Play Live Radio
Next Up:
0:00 0:00
Available On Air Stations

Attorney General James backs fund to aid those from other states who seek abortion in New York

New York Attorney General Tish James sits between the American and New York State flags.
New York State Attorney General's Office
New York Attorney General Tish James sits between the American and New York State flags.

New York Attorney General Tish James is urging the legislature to pass her bill to set up a $50 million dollar fund to pay for abortion services for people who come to New York for the procedure from states where it is outlawed. She says it’s even more urgent after the leaked draft opinion from the US Supreme Court overturning Roe v Wade.

The measure, called the Reproductive Freedom and Equity Fund, would authorize the State Health Department to distribute the money to abortion providers in New York. The funds would finance the procedure, as well as travel, lodging and child care expenses, for people from other states where abortion is banned. People from other states seeking care is expected to accelerate, if the Supreme Court follows through on a leaked draft opinion and overturns or severely undermines the landmark Roe v Wade decision that made abortion legal in the nation.

James says helping people come to New York to get the procedure will prevent them from seeking dangerous and unregulated procedures that could lead to injuries or death, as occurred before the landmark 1973 decision.

“The reality of the situation is that bans will not stop abortions,” James said. “Bans will only stop safe abortions. And that is why we are here today. To provide access to safe abortions. “

If the Supreme Court overturns Roe, the right to choose an abortion would be weakened or eliminated in 26 states.

States including Texas already severely restrict access to the procedure, limiting it to the first six weeks of pregnancy, a time when most women first discover that they are pregnant. James says in 2019, according to numbers from the Centers for Disease Control and Prevention, nine percent of abortions, or around 7,000, were performed on out-of-state residents. She says if just individuals from the neighboring states of Ohio and Pennsylvania, where abortion is expected to be restricted, come to New York to seek the procedure, that number is estimated to grow to 32,000 procedures a year.

The bill is sponsored in the Senate by Cordell Cleare, and in the Assembly by Jessica Gonzalez-Rojas.

Gonzalez-Rojas says it also provides funds for the health care professionals involved in women’s reproductive health.

“And that means everything from allowing providers to get training and education and bringing more staff and security,” Gonzalez-Rojas said. She said the measure also provides money to pay for those who lack health insurance.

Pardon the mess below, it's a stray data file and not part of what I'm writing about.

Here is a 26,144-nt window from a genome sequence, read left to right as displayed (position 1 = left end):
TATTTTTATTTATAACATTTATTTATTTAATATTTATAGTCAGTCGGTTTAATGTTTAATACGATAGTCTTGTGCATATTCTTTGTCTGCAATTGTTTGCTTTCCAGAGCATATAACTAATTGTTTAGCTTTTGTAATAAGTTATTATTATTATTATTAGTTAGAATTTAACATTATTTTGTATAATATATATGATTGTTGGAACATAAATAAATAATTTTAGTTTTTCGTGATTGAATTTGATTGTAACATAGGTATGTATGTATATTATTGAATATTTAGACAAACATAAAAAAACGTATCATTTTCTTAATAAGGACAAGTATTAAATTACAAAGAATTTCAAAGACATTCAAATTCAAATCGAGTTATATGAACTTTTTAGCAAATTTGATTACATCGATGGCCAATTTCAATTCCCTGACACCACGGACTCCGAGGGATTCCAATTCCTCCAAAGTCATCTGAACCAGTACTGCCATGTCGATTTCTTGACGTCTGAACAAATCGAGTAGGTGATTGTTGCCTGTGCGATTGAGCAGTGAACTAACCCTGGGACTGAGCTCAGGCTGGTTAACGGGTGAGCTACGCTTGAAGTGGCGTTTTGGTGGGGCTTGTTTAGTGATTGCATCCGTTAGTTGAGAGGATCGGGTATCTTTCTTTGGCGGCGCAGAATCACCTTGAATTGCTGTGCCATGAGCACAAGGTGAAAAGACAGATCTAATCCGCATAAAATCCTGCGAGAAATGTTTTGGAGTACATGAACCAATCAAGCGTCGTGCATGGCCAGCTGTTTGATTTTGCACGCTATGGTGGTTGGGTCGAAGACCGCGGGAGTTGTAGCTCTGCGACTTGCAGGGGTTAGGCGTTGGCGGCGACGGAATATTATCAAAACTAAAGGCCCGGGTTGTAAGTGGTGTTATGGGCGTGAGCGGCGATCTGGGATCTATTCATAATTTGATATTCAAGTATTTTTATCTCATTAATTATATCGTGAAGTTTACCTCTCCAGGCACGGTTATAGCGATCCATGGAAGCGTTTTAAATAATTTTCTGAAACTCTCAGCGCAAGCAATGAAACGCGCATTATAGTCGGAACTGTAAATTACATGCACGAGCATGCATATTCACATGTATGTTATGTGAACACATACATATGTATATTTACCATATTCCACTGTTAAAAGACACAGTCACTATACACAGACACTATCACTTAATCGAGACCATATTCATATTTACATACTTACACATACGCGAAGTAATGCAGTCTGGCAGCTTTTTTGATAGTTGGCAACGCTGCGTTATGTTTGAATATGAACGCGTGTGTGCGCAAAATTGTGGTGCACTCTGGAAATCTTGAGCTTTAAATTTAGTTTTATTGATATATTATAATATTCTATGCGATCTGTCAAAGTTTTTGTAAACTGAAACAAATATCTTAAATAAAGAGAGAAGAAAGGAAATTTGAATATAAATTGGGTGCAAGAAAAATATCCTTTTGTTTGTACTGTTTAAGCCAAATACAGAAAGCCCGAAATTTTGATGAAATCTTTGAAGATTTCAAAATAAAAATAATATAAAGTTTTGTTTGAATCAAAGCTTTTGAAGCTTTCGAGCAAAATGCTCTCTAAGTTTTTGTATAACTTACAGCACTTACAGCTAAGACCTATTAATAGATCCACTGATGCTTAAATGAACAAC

“So that people who don’t have insurance, don’t have access to insurance, can get this care,” she said.

Democratic legislative leaders, who hold supermajorities in both houses of the legislature, are expected to back some form of funding for out of state patients seeking abortions in New York.

Senate leader Andrea Stewart-Cousins has said the state is the “last line of defense” to preserve the right to choose the procedure.

Gov. Kathy Hochul, who has said she will also ask the federal government for funding, has said New York will welcome out of state residents seeking the procedure with “open arms.”

“We’re not playing defense, we're playing offense,” Hochul said on May 3. “So my message to women all across this country is that New York, the State of New York, will always be there for anyone who needs reproductive healthcare, including an abortion.”

With just over three weeks left in the legislative session, lawmakers are also considering other measures to strengthen abortion access in New York, including a constitutional amendment establishing the right to choose the procedure. James says she backs the concept, and warns rights upheld in other court decisions could be at stake as well if the Supreme Court erodes the right to privacy that forms the basis for the Roe decision.

Those decisions include Griswold v Connecticut, which found bans on contraceptive use violated the right to martial privacy, and the 2015 decision finding that laws against same sex marriage were unconstitutional.

“It’s a slippery slope,” James said.

Hochul also supports the proposed constitutional amendment. It would require a vote by two successively elected state legislatures, and if approved, could go before voters as early as next year.

The funding proposal was criticized by the state’s Conservative Party, who said that James and Hochul want to “turn the state into a national mecca for abortion procedures wholly paid for by New York taxpayers.” In a statement, party chair Gerard Kassar says the governor and attorney general have “no right to force New Yorkers to pay” for that.

Karen DeWitt is Capitol Bureau Chief for New York State Public Radio, a network of 10 public radio stations in New York State. She has covered state government and politics for the network since 1990. She is also a regular contributor to the statewide public television program about New York State government, New York Now. She appears on the reporter’s roundtable segment and interviews newsmakers. Karen previously worked for WINS Radio, New York, and has written for numerous publications, including Adirondack Life and the Albany newsweekly Metroland.